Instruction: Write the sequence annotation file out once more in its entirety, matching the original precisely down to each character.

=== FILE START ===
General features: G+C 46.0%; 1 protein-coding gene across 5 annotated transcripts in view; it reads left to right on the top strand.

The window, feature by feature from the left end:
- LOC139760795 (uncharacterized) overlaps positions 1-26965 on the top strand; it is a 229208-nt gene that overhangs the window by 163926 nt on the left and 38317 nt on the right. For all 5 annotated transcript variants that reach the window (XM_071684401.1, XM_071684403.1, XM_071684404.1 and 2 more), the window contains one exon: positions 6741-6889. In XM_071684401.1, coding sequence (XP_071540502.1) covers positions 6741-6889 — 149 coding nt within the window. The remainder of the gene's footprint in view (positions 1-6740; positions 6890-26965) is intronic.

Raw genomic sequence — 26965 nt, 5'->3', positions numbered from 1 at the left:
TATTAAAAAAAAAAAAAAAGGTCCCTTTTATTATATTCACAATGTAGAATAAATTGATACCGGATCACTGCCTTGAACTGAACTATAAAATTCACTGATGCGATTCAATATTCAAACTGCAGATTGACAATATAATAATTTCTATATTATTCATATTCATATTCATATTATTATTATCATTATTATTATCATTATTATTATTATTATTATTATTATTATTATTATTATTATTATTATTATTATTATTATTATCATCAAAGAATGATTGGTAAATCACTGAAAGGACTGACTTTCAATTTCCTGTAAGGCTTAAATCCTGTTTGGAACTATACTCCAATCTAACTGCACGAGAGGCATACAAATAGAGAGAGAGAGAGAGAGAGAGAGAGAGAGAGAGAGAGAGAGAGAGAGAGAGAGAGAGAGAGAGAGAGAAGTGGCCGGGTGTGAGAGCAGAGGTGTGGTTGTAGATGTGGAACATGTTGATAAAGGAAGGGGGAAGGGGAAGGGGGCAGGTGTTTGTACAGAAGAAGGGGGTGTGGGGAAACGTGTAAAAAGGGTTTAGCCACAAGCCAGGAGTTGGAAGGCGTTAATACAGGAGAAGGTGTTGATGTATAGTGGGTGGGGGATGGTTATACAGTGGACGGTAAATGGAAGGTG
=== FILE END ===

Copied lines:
General features: G+C 46.0%; 1 protein-coding gene across 5 annotated transcripts in view; it reads left to right on the top strand.

The window, feature by feature from the left end:
- LOC139760795 (uncharacterized) overlaps positions 1-26965 on the top strand; it is a 229208-nt gene that overhangs the window by 163926 nt on the left and 38317 nt on the right. For all 5 annotated transcript variants that reach the window (XM_071684401.1, XM_071684403.1, XM_071684404.1 and 2 more), the window contains one exon: positions 6741-6889. In XM_071684401.1, coding sequence (XP_071540502.1) covers positions 6741-6889 — 149 coding nt within the window. The remainder of the gene's footprint in view (positions 1-6740; positions 6890-26965) is intronic.

Raw genomic sequence — 26965 nt, 5'->3', positions numbered from 1 at the left:
TATTAAAAAAAAAAAAAAAGGTCCCTTTTATTATATTCACAATGTAGAATAAATTGATACCGGATCACTGCCTTGAACTGAACTATAAAATTCACTGATGCGATTCAATATTCAAACTGCAGATTGACAATATAATAATTTCTATATTATTCATATTCATATTCATATTATTATTATCATTATTATTATCATTATTATTATTATTATTATTATTATTATTATTATTATTATTATTATTATTATTATTATTATCATCAAAGAATGATTGGTAAATCACTGAAAGGACTGACTTTCAATTTCCTGTAAGGCTTAAATCCTGTTTGGAACTATACTCCAATCTAACTGCACGAGAGGCATACAAATAGAGAGAGAGAGAGAGAGAGAGAGAGAGAGAGAGAGAGAGAGAGAGAGAGAGAGAGAGAGAGAGAGAGAAGTGGCCGGGTGTGAGAGCAGAGGTGTGGTTGTAGATGTGGAACATGTTGATAAAGGAAGGGGGAAGGGGAAGGGGGCAGGTGTTTGTACAGAAGAAGGGGGTGTGGGGAAACGTGTAAAAAGGGTTTAGCCACAAGCCAGGAGTTGGAAGGCGTTAATACAGGAGAAGGTGTTGATGTATAGTGGGTGGGGGATGGTTATACAGTGGACGGTAAATGGAAGGTG